Though it’s been tested on a small scale in local elections, many commentators believe it’s too soon to implement e-voting nationwide in Indonesia’s 2014 election. The technology has been tested in local elections in Pandeglang, Banten, West Java; the Jembrana Regency of Bali; and the Bantaeng Regency in South Sulawesi – but the experience was mixed, according to politicians and academicians. Idrus Paturusi, rector at Hassanuddin University in Makassar, praised what he said was efficiency and accuracy of e-voting tested at selected polling stations during an April 17th election in South Sulawesi, according to a recent opinion piece in The Jakarta Post. Another positive review came from Muhammad Alhamid, chairman of the Election Supervisory Committee (Bawaslu), who said e-voting could save money and eliminate potential violations during ballot counting. But scepticism about relying on the system nationwide next year is widespread.
Articles about voting issues in the Republic of Indonesia.
The General Election Commission of Bantaeng Regency in Indonesia conducted simulations of e-voting in the elections held on 17 April. Out of the 361 polling stations set up in the regency, 42 participated in the e-voting simulation. The votes cast under this project were not counted or publicised, but used for research purposes to test the viability of electronic voting in Indonesia, and make a recommendation to the House of Representatives about the election bill currently being drafted.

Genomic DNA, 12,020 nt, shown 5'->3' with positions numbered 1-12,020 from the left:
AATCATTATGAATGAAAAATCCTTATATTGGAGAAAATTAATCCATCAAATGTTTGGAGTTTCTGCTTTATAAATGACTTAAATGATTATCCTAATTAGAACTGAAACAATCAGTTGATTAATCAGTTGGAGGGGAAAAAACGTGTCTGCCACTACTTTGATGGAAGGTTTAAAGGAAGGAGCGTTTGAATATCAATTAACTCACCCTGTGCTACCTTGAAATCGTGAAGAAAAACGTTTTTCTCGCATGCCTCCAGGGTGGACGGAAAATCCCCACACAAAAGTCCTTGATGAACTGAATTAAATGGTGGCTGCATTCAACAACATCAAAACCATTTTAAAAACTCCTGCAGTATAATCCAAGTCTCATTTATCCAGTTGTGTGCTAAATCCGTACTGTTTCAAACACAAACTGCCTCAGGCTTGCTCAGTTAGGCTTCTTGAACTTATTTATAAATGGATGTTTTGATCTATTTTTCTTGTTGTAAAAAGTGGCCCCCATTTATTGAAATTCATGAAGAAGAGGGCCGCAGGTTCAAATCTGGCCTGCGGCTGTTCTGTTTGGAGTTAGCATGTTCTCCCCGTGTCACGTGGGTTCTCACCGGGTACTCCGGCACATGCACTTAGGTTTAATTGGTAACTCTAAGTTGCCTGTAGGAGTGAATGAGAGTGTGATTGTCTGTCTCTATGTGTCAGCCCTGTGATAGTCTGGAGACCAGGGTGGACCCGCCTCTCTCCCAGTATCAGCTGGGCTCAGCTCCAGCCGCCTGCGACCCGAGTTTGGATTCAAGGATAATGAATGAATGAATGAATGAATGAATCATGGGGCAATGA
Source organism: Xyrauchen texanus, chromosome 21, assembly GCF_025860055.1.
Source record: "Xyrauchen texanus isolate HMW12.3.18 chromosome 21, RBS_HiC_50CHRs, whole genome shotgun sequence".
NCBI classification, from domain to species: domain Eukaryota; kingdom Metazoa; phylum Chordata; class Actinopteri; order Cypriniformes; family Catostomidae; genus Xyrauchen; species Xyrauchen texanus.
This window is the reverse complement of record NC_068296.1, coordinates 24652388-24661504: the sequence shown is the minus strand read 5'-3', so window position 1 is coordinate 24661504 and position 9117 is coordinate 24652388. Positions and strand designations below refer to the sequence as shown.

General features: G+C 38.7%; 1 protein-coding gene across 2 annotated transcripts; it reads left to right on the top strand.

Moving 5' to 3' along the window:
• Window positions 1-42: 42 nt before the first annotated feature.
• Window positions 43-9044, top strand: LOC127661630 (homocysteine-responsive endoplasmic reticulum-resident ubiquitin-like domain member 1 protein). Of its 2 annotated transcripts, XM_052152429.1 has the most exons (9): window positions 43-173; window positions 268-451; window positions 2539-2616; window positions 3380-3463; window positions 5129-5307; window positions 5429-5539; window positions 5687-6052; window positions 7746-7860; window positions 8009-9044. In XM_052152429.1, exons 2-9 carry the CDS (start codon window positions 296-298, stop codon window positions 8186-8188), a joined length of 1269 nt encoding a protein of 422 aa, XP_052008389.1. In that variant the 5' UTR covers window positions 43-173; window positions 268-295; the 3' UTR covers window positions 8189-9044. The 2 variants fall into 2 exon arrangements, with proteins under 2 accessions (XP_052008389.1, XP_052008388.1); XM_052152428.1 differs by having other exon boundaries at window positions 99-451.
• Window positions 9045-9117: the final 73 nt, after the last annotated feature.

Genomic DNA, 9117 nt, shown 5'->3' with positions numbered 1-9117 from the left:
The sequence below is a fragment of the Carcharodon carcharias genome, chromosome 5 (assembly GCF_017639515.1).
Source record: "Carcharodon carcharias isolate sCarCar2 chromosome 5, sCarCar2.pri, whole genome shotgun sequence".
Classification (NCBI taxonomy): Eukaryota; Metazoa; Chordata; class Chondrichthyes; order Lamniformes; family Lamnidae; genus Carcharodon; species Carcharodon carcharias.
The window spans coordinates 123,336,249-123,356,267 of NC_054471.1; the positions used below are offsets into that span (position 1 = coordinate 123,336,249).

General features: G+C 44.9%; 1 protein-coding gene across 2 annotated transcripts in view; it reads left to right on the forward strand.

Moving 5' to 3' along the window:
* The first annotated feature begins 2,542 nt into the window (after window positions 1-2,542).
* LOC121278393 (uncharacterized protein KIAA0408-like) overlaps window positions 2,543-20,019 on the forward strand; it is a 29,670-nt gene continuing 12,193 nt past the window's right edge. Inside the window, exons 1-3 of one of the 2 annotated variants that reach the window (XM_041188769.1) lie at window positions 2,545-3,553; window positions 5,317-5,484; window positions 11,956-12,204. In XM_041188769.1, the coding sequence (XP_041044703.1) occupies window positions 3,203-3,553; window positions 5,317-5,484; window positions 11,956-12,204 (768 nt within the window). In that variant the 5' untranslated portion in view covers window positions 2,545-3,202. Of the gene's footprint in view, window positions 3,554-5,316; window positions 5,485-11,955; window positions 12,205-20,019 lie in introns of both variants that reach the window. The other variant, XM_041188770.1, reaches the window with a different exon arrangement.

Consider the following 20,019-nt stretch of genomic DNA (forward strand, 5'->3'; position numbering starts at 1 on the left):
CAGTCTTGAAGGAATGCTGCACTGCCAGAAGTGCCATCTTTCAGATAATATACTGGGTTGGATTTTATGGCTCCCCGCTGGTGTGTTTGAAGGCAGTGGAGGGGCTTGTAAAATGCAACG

A local election was recently (April 17) held in Bantaeng regency, South Sulawesi. The election was important and interesting as in some parts of the regency an electronic voting (e-voting) system was implemented as part of a pilot project. A simulation of e-voting was put on trial at 42 of a total 361 polling stations. The simulation has apparently received positive responses from various quarters. Idrus Paturusi, rector of Hasanuddin University, said the implementation of e-voting was proven to be more effective and efficient if compared with the manual system, with a greater level of accuracy. Idrus, who is also chairman of the Rectors Forum, said he would put forward the results of the simulation to the House of Representatives’ Commission II as a reference for the 2014 election system. Chairman of the Election Supervisory Committee (Bawaslu), Muhammad Alhamid, shared Idrus’ opinion, saying that e-voting would reduce the budget spent on the organization of local elections and eliminate potential violations during ballot counting. The question now is whether e-voting will be equally effective, efficient and reliable if implemented nationwide and whether Indonesia is ready for the system.
Indonesia: Election Commission Vows to Ensure Voting Rights for Disabled People in 2014 | The Jakarta Globe